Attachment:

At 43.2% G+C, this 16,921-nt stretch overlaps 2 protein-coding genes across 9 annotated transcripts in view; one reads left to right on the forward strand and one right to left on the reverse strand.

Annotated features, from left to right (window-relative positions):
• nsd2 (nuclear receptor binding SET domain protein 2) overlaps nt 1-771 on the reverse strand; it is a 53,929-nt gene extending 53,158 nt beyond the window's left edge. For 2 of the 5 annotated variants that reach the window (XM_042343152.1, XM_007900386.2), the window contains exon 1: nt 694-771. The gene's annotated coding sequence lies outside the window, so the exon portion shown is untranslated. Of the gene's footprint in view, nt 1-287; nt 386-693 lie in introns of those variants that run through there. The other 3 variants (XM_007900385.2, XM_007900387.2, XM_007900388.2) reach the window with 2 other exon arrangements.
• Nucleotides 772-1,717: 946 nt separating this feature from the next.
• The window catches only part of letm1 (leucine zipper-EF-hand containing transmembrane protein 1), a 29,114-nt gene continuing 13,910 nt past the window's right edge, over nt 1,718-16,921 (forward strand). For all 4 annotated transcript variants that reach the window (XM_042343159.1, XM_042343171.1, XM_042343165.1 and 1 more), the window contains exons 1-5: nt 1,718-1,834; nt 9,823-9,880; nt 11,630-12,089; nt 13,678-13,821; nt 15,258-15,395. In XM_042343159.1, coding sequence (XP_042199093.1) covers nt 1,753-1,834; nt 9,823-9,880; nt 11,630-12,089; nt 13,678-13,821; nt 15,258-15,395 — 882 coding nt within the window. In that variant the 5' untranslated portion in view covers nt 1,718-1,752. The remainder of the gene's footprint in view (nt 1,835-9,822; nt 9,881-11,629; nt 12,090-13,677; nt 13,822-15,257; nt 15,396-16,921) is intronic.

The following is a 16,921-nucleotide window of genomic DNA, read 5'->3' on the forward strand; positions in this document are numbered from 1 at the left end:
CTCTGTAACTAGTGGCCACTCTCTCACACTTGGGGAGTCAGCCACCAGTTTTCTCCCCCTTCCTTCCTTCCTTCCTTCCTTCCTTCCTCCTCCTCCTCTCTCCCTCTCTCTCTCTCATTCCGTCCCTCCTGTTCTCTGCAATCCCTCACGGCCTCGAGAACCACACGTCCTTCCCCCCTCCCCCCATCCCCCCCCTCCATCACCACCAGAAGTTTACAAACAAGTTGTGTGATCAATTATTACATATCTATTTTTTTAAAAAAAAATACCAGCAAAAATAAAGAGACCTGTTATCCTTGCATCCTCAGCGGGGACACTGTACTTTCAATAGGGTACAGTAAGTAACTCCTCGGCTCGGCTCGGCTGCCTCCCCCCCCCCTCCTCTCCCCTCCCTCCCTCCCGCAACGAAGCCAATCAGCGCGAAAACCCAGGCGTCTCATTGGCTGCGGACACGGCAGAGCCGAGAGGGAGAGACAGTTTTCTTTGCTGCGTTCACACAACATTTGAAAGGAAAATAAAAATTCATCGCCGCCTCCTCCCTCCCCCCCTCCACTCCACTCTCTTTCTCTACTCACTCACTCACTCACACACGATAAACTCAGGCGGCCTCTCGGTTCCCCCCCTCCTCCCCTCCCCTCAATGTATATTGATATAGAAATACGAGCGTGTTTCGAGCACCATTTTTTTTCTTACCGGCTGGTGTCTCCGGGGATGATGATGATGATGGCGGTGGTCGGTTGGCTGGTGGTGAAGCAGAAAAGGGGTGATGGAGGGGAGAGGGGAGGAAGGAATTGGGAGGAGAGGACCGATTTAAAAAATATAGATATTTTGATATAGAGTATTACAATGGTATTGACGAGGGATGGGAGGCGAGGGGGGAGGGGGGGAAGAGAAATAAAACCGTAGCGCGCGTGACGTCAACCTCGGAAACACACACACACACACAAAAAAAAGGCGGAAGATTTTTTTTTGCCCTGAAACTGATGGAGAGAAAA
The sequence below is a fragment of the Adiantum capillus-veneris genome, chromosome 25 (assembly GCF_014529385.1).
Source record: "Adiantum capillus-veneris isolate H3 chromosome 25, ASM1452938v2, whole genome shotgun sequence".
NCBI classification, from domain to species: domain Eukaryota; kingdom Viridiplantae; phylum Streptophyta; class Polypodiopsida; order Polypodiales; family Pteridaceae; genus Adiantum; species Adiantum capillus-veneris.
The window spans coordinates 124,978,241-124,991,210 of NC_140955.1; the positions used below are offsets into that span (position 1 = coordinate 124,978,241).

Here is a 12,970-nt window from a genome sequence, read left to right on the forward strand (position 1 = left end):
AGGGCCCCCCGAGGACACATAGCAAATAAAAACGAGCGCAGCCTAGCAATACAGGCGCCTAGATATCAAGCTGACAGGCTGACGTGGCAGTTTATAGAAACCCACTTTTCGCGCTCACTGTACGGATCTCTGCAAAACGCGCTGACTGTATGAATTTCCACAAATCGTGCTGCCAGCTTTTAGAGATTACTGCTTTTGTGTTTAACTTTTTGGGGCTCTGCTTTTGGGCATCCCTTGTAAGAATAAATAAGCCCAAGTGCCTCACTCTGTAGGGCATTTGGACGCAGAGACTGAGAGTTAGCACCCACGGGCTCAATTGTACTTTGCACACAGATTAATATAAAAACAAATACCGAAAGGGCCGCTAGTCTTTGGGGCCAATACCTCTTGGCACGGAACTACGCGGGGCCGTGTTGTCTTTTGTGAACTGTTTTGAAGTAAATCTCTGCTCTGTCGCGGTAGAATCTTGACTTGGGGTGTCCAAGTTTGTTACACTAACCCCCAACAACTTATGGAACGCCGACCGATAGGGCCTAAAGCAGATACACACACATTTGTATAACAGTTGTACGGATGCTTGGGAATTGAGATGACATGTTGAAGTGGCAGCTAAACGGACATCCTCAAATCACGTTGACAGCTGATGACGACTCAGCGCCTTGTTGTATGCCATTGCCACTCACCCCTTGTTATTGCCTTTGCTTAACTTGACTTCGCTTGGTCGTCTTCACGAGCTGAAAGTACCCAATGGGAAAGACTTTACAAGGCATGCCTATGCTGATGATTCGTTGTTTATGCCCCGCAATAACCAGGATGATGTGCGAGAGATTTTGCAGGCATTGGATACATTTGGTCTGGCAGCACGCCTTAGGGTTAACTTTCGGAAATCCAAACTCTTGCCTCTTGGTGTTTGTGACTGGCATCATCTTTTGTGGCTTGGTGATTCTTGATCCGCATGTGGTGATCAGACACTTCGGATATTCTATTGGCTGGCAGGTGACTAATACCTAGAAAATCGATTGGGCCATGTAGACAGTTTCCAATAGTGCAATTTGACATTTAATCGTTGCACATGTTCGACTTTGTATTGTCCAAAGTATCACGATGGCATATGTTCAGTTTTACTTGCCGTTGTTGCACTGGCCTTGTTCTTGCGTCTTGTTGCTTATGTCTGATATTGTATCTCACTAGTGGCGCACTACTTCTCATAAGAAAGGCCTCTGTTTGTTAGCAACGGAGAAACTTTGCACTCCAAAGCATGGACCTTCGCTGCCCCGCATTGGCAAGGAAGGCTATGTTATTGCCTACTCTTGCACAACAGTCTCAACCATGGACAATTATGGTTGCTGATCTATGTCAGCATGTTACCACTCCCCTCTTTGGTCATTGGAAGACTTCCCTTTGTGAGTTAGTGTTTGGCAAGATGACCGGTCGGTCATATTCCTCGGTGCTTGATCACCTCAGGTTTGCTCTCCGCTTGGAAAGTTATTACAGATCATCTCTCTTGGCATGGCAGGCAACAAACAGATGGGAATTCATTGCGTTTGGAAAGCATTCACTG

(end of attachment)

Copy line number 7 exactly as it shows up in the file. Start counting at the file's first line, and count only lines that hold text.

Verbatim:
CTCTGTAACTAGTGGCCACTCTCTCACACTTGGGGAGTCAGCCACCAGTTTTCTCCCCCTTCCTTCCTTCCTTCCTTCCTTCCTTCCTCCTCCTCCTCTCTCCCTCTCTCTCTCTCATTCCGTCCCTCCTGTTCTCTGCAATCCCTCACGGCCTCGAGAACCACACGTCCTTCCCCCCTCCCCCCATCCCCCCCCTCCATCACCACCAGAAGTTTACAAACAAGTTGTGTGATCAATTATTACATATCTATTTTTTTAAAAAAAAATACCAGCAAAAATAAAGAGACCTGTTATCCTTGCATCCTCAGCGGGGACACTGTACTTTCAATAGGGTACAGTAAGTAACTCCTCGGCTCGGCTCGGCTGCCTCCCCCCCCCCTCCTCTCCCCTCCCTCCCTCCCGCAACGAAGCCAATCAGCGCGAAAACCCAGGCGTCTCATTGGCTGCGGACACGGCAGAGCCGAGAGGGAGAGACAGTTTTCTTTGCTGCGTTCACACAACATTTGAAAGGAAAATAAAAATTCATCGCCGCCTCCTCCCTCCCCCCCTCCACTCCACTCTCTTTCTCTACTCACTCACTCACTCACACACGATAAACTCAGGCGGCCTCTCGGTTCCCCCCCTCCTCCCCTCCCCTCAATGTATATTGATATAGAAATACGAGCGTGTTTCGAGCACCATTTTTTTTCTTACCGGCTGGTGTCTCCGGGGATGATGATGATGATGGCGGTGGTCGGTTGGCTGGTGGTGAAGCAGAAAAGGGGTGATGGAGGGGAGAGGGGAGGAAGGAATTGGGAGGAGAGGACCGATTTAAAAAATATAGATATTTTGATATAGAGTATTACAATGGTATTGACGAGGGATGGGAGGCGAGGGGGGAGGGGGGGAAGAGAAATAAAACCGTAGCGCGCGTGACGTCAACCTCGGAAACACACACACACACACAAAAAAAAGGCGGAAGATTTTTTTTTGCCCTGAAACTGATGGAGAGAAAA